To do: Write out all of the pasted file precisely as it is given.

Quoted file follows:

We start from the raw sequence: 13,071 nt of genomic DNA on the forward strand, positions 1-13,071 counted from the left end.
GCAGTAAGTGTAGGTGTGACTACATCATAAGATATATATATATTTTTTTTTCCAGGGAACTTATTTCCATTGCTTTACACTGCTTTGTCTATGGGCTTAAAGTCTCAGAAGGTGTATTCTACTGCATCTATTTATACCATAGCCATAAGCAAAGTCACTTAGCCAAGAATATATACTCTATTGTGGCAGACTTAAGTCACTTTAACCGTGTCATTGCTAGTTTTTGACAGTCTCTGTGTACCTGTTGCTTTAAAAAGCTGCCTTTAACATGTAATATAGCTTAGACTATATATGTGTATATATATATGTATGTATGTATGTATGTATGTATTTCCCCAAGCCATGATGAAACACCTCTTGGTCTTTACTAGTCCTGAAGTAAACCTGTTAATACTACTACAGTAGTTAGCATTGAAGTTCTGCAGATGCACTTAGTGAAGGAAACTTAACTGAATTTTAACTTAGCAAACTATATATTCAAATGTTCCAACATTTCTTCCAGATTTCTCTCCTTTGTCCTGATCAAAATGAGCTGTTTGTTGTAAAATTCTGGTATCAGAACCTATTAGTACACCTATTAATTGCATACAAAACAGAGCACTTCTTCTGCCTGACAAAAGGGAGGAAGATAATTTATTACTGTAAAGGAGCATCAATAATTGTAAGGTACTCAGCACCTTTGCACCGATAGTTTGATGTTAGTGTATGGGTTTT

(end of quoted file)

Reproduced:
We start from the raw sequence: 13,071 nt of genomic DNA on the forward strand, positions 1-13,071 counted from the left end.
GCAGTAAGTGTAGGTGTGACTACATCATAAGATATATATATATTTTTTTTTCCAGGGAACTTATTTCCATTGCTTTACACTGCTTTGTCTATGGGCTTAAAGTCTCAGAAGGTGTATTCTACTGCATCTATTTATACCATAGCCATAAGCAAAGTCACTTAGCCAAGAATATATACTCTATTGTGGCAGACTTAAGTCACTTTAACCGTGTCATTGCTAGTTTTTGACAGTCTCTGTGTACCTGTTGCTTTAAAAAGCTGCCTTTAACATGTAATATAGCTTAGACTATATATGTGTATATATATATGTATGTATGTATGTATGTATGTATTTCCCCAAGCCATGATGAAACACCTCTTGGTCTTTACTAGTCCTGAAGTAAACCTGTTAATACTACTACAGTAGTTAGCATTGAAGTTCTGCAGATGCACTTAGTGAAGGAAACTTAACTGAATTTTAACTTAGCAAACTATATATTCAAATGTTCCAACATTTCTTCCAGATTTCTCTCCTTTGTCCTGATCAAAATGAGCTGTTTGTTGTAAAATTCTGGTATCAGAACCTATTAGTACACCTATTAATTGCATACAAAACAGAGCACTTCTTCTGCCTGACAAAAGGGAGGAAGATAATTTATTACTGTAAAGGAGCATCAATAATTGTAAGGTACTCAGCACCTTTGCACCGATAGTTTGATGTTAGTGTATGGGTTTT